Mergers no answer, kickstart investment

The Asian Age.

Opinion, Edit

In the long term, the government which has a large mandate from the people should undertake land and labour reforms.

Finance Minister Nirmala Sitharaman (Photo: File)

Two figures released this week, namely GDP growth slipping to a six-year low at five per cent against 5.8 per cent in the last quarter and 10 public sector banks merging to form four big banks shows the government has lost its grip on the economy. It must come as a surprise to Union finance minister Nirmala Sitharaman that the slew of measures she announced has not reversed the slowdown which seems to be the hallmark of the Narendra Modi years.

In the case of the PSU (public sector undertaking) banks, mergers are not the answer to problems that besiege them. What is required is for banks to be freed from the stranglehold of the government which is the largest shareholder. PSUs are burdened with funding the give-aways and sops announced by the government. For instance, banks handled over Rs 1 lakh crore that came in under the Prime Minister’s Jan Dhan Yojana and the government has yet to compensate the banks for this job. Another reform needed is accountability. For instance, banks are saddled with non-performing assets of around Rs 8.08 lakh crores and this is the hard-earned money of the people that has been frittered away. Large corporates account for the bulk of the NPAs. Bank frauds account for Rs 71,542 crores, an increase of 73.8 per cent over the previous year’s `41,167 crores. The fact that most of the frauds related to advances shows that either due diligence was not done by the bank officials concerned or that they were complicit with borrowers in cheating the bank. Either way there should be accountability. But how many such offenders have been taken to task? The high-profile case involving the Punjab National Bank is of a one-off kind in recent times, involving high-flying individuals.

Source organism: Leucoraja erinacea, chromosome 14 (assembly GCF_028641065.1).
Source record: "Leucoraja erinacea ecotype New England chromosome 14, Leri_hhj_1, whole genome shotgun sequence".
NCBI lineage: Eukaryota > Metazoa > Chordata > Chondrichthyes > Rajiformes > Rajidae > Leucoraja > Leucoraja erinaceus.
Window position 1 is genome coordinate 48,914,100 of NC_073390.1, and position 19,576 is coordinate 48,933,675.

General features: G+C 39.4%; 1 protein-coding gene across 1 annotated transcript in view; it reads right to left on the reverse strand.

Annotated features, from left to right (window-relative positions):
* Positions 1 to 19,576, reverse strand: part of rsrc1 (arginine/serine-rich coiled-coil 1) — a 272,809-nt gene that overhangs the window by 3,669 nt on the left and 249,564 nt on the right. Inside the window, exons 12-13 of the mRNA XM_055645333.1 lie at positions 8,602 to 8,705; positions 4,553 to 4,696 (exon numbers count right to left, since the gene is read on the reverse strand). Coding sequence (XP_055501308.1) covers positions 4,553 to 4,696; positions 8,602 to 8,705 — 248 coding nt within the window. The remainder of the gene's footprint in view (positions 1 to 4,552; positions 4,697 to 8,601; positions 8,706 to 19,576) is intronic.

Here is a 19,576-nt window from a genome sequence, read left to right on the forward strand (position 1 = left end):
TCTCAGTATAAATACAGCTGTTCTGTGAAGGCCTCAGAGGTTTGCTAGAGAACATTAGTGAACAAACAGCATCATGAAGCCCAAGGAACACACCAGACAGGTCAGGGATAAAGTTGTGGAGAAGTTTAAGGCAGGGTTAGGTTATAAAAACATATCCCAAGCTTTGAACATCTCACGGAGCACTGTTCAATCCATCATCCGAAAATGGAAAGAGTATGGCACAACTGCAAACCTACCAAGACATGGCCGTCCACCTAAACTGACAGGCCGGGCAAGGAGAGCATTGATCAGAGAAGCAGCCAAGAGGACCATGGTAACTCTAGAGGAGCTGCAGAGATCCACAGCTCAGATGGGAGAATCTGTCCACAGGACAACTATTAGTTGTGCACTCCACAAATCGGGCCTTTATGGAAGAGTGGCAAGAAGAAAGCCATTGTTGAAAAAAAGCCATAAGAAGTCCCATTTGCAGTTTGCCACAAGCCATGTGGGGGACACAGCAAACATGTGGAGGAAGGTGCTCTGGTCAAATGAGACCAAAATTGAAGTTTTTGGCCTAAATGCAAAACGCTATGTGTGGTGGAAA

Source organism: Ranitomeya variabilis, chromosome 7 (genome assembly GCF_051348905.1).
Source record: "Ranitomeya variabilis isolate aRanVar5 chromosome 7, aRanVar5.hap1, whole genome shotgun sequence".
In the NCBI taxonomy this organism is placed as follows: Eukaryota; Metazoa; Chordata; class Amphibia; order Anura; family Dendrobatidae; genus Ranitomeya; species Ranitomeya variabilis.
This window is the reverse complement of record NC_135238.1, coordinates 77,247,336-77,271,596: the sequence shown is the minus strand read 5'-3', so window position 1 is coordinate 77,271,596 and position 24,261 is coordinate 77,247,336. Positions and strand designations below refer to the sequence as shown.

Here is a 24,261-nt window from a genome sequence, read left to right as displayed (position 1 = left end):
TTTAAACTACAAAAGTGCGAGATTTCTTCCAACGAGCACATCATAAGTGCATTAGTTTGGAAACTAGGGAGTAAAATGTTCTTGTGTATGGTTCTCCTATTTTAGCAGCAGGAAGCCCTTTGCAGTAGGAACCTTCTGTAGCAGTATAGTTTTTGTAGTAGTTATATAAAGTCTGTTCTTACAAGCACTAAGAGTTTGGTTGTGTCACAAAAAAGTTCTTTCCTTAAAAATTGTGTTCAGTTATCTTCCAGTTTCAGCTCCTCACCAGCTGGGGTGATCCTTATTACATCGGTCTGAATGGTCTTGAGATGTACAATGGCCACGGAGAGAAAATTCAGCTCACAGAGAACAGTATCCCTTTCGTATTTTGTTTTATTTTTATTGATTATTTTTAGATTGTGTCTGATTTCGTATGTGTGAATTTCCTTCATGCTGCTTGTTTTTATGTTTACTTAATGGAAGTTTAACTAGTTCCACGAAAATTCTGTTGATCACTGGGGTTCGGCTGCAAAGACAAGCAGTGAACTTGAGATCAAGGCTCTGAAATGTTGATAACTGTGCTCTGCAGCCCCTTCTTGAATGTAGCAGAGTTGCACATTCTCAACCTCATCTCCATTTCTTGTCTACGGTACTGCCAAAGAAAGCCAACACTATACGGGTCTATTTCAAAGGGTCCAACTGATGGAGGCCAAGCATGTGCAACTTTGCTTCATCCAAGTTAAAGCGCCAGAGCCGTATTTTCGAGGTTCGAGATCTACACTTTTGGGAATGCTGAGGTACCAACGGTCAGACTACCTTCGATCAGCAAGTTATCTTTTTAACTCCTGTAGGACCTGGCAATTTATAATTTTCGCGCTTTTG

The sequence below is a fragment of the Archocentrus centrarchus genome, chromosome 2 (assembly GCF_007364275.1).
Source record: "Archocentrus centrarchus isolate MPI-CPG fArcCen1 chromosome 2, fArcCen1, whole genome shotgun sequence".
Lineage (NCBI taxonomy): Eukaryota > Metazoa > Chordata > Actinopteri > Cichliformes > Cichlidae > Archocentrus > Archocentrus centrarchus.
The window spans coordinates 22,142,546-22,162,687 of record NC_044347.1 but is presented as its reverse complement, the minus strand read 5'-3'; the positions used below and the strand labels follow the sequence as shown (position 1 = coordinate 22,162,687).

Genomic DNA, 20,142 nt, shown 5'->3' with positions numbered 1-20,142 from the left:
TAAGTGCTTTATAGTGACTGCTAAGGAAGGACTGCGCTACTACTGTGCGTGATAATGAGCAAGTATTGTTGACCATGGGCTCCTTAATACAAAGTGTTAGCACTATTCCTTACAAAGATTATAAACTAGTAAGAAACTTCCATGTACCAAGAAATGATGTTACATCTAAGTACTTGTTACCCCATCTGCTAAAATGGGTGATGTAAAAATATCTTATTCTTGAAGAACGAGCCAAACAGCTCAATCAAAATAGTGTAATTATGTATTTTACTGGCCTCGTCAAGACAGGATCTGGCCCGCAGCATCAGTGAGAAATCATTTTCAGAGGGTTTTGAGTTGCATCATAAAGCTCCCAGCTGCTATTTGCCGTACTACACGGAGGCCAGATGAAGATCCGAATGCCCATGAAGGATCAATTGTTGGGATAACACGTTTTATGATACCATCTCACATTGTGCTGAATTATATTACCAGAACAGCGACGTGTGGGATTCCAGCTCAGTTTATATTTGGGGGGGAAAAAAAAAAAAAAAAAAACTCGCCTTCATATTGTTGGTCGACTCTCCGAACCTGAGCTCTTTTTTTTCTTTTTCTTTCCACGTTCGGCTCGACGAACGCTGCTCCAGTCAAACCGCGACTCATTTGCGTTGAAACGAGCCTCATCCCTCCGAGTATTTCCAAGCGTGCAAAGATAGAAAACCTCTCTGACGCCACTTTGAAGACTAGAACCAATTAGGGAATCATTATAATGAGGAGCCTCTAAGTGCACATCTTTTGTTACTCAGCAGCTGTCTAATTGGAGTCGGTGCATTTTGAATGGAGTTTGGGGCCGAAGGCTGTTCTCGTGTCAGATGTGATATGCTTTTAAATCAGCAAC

However, of equal if not greater concern is the steep fall in growth of the economy which translates into millions of job losses. World Bank figures indicate that, for every one per cent rise in GDP, 7,50,000 lakh jobs are created; so at seven per cent GDP growth 5.25 million jobs should be created.

With the unemployment rate at a 45-year high, consumer demand which fuels the economy is lacking. New investments too are at an ebb as the private sector has a backlog of inventories and is reluctant to go in for new projects. The debate on whether the slowdown is cyclical or structural is semantics best left to economists.

The crying need in the short term is for government to kick-start investment and undertake infrastructure projects on a large scale and create employment. It also needs to give a major push to the National Rural Employment Guarantee Scheme particularly in rural India. It will serve a dual purpose of providing employment that will reduce rural distress whilst creating rural infrastructure.

In the long term, the government which has a large mandate from the people should undertake land and labour reforms. This will give a further push to ease of doing business, so necessary to attract investment, both in domestic and global terms.